Conner Prairie Roadschool Guide

Roadschooling

Conner Prairie

Fishers, IN

Website

Reciprocal: Time Travelers ($2 discount)

Full Price Admission Cost: $18 adults; $13 for kids 212; kids under 2 are free

WWWW Rating: 5 out of 5 stars

As you probably know by now, I’m a “living history” geek. I adore living history museums, and since he gets to talk to people, Brendon might enjoy them even more. Therefore, paying Conner Prairie a visit while in Indiana was a no-brainer.

This place is interesting in that it doesn’t focus only on one time period. Instead, it has several areas representing various time periods, as well as some additional play spaces for the kids.

The first thing we came to was a workshop and experiment area. We experimented with different kinds of blades on a windmill, built a Rube Goldberg machine, and tried our hand at creating chainmail. However, we didn’t stay long because I knew there was much more to see ahead.

On our way out of the building, we passed by a play area for small children. We didn’t go in however because Brendon was a bit old for it.

Once outside, we found ourselves right by a hot air balloon loading area. This balloon flies daily when the weather allows, but it costs extra so we chose to skip it. Still, we did look at some of the exhibits in the queue area, and learned quite a bit about the history of flight.

We walked on and explored the 1816 Lenape settlement, where we chatted with a Native man, learned all about beadwork, sat in a canoe carved from a tree, and explored a vegetable garden. We also visited the trading post in this area, which was a fun experience.

Next up was the 1823 Conner House, as well as the barn. The house was neat and had a variety of artifacts on display. There were also videos and audio recordings to help capture the attention of younger visitors. Meanwhile, the barn was an entirely different experience and featured a variety of farm animals that visitors are allowed to pet. We even got to see a lamb that was born the very day of our visit!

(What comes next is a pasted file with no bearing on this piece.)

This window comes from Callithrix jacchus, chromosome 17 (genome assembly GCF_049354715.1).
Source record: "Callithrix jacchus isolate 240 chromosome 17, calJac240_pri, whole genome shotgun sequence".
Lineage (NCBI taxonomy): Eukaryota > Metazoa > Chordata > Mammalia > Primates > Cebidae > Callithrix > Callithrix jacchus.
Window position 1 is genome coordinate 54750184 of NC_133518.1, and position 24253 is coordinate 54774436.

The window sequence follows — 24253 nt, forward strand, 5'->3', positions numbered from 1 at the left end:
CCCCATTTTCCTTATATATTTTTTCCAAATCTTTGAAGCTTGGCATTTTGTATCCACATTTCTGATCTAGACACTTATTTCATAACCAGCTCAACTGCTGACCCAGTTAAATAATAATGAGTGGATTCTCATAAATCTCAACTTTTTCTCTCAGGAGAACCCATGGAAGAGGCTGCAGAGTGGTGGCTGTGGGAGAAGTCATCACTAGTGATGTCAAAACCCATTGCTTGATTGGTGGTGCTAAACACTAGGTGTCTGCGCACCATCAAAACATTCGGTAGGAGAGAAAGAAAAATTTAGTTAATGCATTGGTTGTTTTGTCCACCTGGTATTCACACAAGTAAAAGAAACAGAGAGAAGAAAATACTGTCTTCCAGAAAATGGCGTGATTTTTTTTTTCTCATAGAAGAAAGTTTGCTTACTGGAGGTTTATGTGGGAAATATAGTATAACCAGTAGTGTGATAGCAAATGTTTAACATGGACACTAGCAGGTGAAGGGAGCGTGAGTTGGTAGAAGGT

Finally we arrived at the 1836 Prairietown. This was the section I had been waiting for, and it was quite intriguing. There were a variety of townspeople milling about, and each of them had a very specific character and backstory. They were happy to include guests in their daily errands and chores, and equally glad to stop and chat about the things that interested visitors. We learned quite a lot about medicine in the 1800s from the town doctor, and the local potter was informative as well.

On our way to the last historic part of the museum, we made a stop at the Treetop Outpost. This is a fun stop for kids because it includes a playground, some musical instruments, and several opportunities to get creative. Brendon played here for a bit before we had to drag him away to see the last of the exhibits.

Our final stop was the 1863 Civil War Journey. Like Prairietown, this was also a living history experience. However, it was different in that it was a bit more staged and most guests probably have very similar experiences. Still, we enjoyed it, and I thought it did an excellent job of telling one of the many important and touching stories that the Civil War produced.

This was an amazing museum! I highly recommend it to anyone visiting Indiana, and would even plan a special trip just to see this one attraction.

Quick Tips

  • You’ll be doing a lot of walking. Wear decent shoes.
  • Bring water. We didn’t see many places to purchase drinks.
  • Bathrooms are available, but may not be close and are not easy to find. Use one when you see one.
  • Parking is free!
  • Arrive ready to ask questions. The people in Prairietown and in the Civil War area are very knowledgeable and happy to answer questions, meaning your experience can be made better when you chat these people up.

Books to Read

Videos to Watch

Activities to Do

Things to Discuss

  • If you moved to Prairietown in 1836, what would you bring?
  • How would your life be different if you lived in 1816, 1823, 1836, or 1863?
  • If you lived during the Civil War, what would you do to help?
  • If you lived in 1836, what job would you have?

Other Area Attractions

Below are some of the other great attractions in this area. We try to keep things affordable, sticking to free and cheap attractions and/or museums and zoos on reciprocal lists. If an attraction is affiliated with a reciprocal program or offers free admission, I have noted that beside the attraction listing. To learn more about saving money using reciprocal programs, see this post.

Closest Places to Stay on a Budget

Related Attractions in Other Areas

Note: This post may contain affiliate links. By purchasing through our links you will help support Wonder Wherever We Wander.

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